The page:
The New Recruit

For those of you who didn’t get the memo, Agents of Field have taken on a new recruit. After fierce negotiations, our new Agent has agreed to monitor, survey and protect HQ from all unwanted attacks, from aphid to slug. Ladies and gentlemen, may I present to you: Agent Daisy. 3eve

At seven months old, we recruited Daisy from The Mayhew Animal Rescue Home. She’s been with us for just over a month now, and we couldn’t be happier with this little cadet. daisy Collage

So, to welcome her to the fold, we’ve let her take on the challenge of Wordless Wednesday. We hope you enjoy Daisy’s fine photographic work. We have great hopes for this little agent. daisy2 Collage



The Clematis Addiction

Nothing comes between me and a good clematis. In fact, it’s probably becoming an obsession. In our garden I’ve lost count of how many I’ve bought in the last few years. IMG_0808

From the bushy shrub-like varieties to the sky-touching climbers, this versatile herbaceous species will thrive in most conditions. They’re easy to keep and the rewards can be spectacular.

So imagine Agent Soph’s delight (not) when two shiny, spanking new varieties turned up at our doorstep earlier this week.

We have a north facing garden, so with limited direct sunlight I try to pack as much colour as possible into our little Eden. However, the fence running down one side of our garden has always bothered me. Although in the spring and summer months it’s hidden by Foxgloves, Sunflowers, Cosmos and Bishop’s Weed, in the winter months it seems to suck out what little colour there is in the garden. I wanted something that would grow over it quickly and cover it. So I invested in two Clematis ‘Elizabeth’Clematis_Elizabeth

A vigorous climber, with pale pink flowers and a vanilla scent, this variety is very happy in a north facing environment. It can also be easily trained to grow across my fence. So hopefully in a few months’ time, it’ll not only look good but provide a little rest and recuperation for the passing bees, butterflies and bugs. clematis-montana-elizabeth-tl-01-gpp

However, despite their appeal, it would seem that some folk are a little weary of how to prune these climbing beauties. Fear not my green-fingered adventurers, clematis come in three pruning groups. 20160224_092824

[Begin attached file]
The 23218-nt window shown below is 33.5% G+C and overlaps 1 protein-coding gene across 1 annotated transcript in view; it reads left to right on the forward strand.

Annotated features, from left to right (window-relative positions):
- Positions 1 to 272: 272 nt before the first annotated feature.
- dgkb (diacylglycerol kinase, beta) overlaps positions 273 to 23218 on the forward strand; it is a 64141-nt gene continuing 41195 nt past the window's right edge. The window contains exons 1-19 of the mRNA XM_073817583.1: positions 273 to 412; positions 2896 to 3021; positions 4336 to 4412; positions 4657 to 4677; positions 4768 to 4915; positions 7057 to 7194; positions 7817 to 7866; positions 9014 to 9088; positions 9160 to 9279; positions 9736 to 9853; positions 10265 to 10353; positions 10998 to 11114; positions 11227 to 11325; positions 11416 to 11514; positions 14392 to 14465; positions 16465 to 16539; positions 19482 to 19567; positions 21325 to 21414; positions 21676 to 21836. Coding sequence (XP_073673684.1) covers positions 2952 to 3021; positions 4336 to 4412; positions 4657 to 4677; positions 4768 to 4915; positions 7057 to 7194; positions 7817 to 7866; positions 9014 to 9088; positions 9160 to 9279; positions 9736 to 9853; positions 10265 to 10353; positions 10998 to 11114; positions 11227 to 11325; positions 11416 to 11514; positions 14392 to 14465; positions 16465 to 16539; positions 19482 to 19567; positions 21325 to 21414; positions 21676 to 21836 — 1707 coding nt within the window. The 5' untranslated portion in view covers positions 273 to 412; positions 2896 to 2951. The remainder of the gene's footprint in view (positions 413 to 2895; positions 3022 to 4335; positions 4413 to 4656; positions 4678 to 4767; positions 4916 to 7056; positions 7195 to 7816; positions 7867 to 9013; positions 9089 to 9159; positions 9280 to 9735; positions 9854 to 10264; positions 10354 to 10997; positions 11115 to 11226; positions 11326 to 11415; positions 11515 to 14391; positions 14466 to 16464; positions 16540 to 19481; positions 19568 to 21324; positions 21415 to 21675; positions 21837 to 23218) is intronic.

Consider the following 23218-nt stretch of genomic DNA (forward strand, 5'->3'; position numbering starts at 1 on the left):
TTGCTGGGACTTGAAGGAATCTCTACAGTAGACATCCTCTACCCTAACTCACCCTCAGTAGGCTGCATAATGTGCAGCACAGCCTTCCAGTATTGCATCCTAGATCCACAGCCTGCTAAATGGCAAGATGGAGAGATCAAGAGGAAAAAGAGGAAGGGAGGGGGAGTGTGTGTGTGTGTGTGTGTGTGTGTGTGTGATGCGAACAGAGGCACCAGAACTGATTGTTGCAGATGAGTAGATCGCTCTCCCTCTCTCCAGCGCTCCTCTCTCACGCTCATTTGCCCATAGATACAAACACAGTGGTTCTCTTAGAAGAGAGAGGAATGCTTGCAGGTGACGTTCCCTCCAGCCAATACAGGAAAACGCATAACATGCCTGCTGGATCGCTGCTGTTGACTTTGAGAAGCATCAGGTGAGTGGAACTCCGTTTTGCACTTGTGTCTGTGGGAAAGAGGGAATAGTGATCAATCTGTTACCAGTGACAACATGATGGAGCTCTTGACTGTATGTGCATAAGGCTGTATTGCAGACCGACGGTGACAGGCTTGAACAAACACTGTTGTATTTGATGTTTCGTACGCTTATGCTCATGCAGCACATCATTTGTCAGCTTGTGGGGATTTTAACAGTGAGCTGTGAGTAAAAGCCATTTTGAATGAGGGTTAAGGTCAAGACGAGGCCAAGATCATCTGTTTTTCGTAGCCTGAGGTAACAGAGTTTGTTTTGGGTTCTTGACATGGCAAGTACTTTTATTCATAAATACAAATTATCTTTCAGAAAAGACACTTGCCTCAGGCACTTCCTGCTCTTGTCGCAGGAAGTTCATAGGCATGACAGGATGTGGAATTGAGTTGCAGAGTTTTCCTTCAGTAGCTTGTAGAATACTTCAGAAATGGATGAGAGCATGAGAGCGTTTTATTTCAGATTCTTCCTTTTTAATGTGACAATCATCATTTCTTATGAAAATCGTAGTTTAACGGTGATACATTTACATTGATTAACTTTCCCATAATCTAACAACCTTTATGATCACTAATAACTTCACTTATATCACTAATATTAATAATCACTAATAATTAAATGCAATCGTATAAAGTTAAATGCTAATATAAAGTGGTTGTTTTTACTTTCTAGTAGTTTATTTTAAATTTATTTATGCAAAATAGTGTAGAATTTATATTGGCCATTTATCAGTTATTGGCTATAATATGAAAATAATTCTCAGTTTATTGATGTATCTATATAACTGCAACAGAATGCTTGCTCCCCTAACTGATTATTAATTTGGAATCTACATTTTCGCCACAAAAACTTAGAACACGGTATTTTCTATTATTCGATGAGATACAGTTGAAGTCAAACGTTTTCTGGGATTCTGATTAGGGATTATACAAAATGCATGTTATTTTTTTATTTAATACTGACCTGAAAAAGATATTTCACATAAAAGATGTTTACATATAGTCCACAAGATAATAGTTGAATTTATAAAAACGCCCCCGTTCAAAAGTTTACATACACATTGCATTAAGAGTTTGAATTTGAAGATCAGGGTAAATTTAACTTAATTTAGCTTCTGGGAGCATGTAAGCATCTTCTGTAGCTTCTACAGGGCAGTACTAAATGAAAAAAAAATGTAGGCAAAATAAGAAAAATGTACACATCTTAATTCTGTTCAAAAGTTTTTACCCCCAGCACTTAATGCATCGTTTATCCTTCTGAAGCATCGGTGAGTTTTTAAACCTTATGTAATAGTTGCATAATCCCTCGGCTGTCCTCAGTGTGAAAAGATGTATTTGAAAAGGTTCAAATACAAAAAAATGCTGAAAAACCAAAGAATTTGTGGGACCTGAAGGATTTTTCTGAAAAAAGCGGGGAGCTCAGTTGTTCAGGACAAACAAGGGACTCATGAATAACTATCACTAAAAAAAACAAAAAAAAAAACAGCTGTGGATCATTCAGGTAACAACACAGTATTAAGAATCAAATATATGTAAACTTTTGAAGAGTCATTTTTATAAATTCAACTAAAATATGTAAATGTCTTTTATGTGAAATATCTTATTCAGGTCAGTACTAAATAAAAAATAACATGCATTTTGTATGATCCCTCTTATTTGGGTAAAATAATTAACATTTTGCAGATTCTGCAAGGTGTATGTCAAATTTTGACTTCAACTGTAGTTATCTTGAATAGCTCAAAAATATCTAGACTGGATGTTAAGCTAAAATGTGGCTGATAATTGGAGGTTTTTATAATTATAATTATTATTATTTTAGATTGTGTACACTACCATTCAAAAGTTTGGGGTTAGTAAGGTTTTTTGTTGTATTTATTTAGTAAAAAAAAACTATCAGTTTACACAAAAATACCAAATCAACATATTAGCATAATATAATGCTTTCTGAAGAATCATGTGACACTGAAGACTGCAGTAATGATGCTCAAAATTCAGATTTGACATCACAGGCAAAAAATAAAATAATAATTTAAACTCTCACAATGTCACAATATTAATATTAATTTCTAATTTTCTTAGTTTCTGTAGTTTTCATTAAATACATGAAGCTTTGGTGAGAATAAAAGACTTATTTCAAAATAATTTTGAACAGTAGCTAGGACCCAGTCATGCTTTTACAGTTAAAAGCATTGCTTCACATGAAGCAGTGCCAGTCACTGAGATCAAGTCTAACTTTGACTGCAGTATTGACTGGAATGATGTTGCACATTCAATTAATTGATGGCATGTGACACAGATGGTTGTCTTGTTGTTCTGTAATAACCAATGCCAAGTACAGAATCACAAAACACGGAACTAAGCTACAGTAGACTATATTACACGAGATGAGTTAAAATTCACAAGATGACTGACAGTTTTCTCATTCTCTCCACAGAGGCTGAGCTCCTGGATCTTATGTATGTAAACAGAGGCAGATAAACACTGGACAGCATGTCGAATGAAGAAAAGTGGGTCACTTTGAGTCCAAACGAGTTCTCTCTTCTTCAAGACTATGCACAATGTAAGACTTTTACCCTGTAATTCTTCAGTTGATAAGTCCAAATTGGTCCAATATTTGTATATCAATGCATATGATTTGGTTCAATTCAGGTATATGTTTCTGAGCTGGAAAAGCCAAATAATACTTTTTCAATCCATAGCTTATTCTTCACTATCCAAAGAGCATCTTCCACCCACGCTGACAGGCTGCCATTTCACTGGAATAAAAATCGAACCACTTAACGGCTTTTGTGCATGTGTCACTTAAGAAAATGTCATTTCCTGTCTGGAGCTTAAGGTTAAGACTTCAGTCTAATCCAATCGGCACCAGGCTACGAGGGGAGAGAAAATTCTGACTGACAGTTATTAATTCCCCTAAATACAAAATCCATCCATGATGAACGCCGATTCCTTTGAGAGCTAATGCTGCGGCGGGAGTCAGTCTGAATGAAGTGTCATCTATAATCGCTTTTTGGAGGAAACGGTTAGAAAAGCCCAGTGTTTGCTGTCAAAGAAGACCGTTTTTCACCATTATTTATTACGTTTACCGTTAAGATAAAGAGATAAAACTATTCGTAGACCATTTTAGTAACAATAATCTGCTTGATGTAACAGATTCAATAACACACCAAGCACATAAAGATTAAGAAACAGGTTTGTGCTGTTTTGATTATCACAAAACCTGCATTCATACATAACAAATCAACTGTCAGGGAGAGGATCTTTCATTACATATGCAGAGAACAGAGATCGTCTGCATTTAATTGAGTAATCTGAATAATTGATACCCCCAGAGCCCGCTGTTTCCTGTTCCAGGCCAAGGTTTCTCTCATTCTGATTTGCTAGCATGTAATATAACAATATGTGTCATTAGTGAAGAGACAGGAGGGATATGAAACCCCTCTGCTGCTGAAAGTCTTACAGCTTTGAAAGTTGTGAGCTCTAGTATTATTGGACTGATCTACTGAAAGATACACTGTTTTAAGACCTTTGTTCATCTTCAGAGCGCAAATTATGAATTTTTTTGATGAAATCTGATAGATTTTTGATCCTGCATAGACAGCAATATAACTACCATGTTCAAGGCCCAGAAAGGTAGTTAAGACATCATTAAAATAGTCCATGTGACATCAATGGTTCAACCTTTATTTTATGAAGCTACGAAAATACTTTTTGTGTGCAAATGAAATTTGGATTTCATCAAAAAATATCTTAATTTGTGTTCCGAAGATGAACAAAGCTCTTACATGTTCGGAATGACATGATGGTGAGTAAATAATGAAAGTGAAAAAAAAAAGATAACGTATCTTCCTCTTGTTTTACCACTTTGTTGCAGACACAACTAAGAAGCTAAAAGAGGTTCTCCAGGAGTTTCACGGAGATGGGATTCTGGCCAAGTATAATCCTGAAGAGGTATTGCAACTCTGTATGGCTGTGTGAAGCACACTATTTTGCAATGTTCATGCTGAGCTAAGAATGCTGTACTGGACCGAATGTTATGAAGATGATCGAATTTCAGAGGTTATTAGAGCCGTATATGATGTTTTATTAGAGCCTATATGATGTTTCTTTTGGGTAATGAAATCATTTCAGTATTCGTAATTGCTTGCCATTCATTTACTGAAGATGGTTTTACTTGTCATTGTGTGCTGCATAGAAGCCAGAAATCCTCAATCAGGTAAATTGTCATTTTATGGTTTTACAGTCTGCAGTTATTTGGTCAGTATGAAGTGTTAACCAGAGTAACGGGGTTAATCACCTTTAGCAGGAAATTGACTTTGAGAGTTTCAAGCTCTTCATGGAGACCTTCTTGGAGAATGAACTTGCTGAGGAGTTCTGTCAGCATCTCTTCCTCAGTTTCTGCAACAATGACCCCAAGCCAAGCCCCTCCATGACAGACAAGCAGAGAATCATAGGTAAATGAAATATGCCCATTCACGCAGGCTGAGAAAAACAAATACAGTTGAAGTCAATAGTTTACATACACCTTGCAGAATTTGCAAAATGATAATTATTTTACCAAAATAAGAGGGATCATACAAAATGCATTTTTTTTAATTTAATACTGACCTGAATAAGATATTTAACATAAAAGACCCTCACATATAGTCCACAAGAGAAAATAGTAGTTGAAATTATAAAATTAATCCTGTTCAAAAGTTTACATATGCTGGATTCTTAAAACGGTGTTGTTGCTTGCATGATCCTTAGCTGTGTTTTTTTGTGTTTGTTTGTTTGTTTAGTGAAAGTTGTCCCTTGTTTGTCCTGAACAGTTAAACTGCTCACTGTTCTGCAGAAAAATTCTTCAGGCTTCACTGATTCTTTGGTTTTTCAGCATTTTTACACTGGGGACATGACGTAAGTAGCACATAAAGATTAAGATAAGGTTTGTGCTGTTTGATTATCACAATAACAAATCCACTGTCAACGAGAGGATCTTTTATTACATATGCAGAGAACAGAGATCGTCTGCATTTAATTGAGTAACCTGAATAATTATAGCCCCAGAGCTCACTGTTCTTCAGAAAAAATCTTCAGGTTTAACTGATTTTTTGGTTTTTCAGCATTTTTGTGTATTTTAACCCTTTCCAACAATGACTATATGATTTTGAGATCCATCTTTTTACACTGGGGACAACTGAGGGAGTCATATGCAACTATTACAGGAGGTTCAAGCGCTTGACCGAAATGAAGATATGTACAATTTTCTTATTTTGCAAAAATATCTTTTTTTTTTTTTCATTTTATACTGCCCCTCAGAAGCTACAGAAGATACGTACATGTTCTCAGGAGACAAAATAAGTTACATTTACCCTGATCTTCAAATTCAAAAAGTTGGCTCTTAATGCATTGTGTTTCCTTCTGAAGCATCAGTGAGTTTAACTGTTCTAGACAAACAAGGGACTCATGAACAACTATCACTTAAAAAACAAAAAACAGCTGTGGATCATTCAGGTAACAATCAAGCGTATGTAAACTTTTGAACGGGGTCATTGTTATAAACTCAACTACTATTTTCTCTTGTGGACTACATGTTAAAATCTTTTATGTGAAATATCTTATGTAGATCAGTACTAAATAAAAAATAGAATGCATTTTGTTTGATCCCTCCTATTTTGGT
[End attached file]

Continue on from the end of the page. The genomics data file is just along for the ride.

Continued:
Pruning Group 1 – These are a winter/early blooming clematis which flower on last year’s growth. So once flowered, cut out the three D’s (death, damaged and diseased parts of the plant).

Pruning Group 2 – These tend to bloom in early summer, so cut out the three Ds in early spring before they wake up and start growing, cutting right back to the healthy buds. These can also produce a second bloom in later summer, so once flowered, again cut back to the new buds.

Pruning Group 3 – These are a late summer, even early autumn variety, and pruning these couldn’t be easier. Simply cut all stems down to 20cm from the ground and above a pair of buds in spring.

Of course the internet is awash with advice, more in depth than my cheap and cheerful scribbling, so for more information on pruning, try the RHS website.

Hmm, that reminds me, it’s about time I looked into buying another clematis. AdeSignature

The Big Reveal

It has given me sleepless nights. I’ve tossed and turned, fretting about this, worrying about that. My fingernails have been bitten down as I’ve wrestled with my internal conflicts. Like a chess player, I’ve had to move each piece with exact precision, knowing there is no excuse for failure.

But finally, and with great excitement, I can stand back and admire my work. Ladies and gentlemen.. drumroll please.. I’m proud to present.. ALLOTMENT BLUEPRINT 2016!

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So there you have it. No doubt, as the months roll by, the plan will change here and there. And of course this is only part 1. Once we get into summer, I’ll be thinking ahead to autumn and winter and will introduce swede, sprouts, winter greens and other treats onto the plot.

In the end, I scrapped my plan to knock the potato bed into the one beside it to make one large bed as I’ve decided not to grow quite as many spuds this year. However, I am considering introducing a Fig Tree ‘Brown Turkey’ alongside the shed.

Of course there are some returning visitors to my beds, not to mention my established nature hillocks on the outer borders. I may create another area for wildlife behind the sunflowers and next to the polytunnel as the large trees that surround this part of the plot have drained the soil of moisture and nutrients. As I can’t create another plot for myself here, I can at least create something for the critters.

In regards to flowers, I’m going with Cosmos, various varieties of sunflowers, Cornflowers, Marigolds, Gladioli, Foxgloves and a sprinkling of Ammi majus. Not only do they look good, but they pull in pollinators and if I’m not around, something needs to police the land for pests.

But for now I think I can afford a little downtime, take stock and look ahead to what will hopefully be a productive and fulfilling year.


..And so the adventure continues. AdeSignature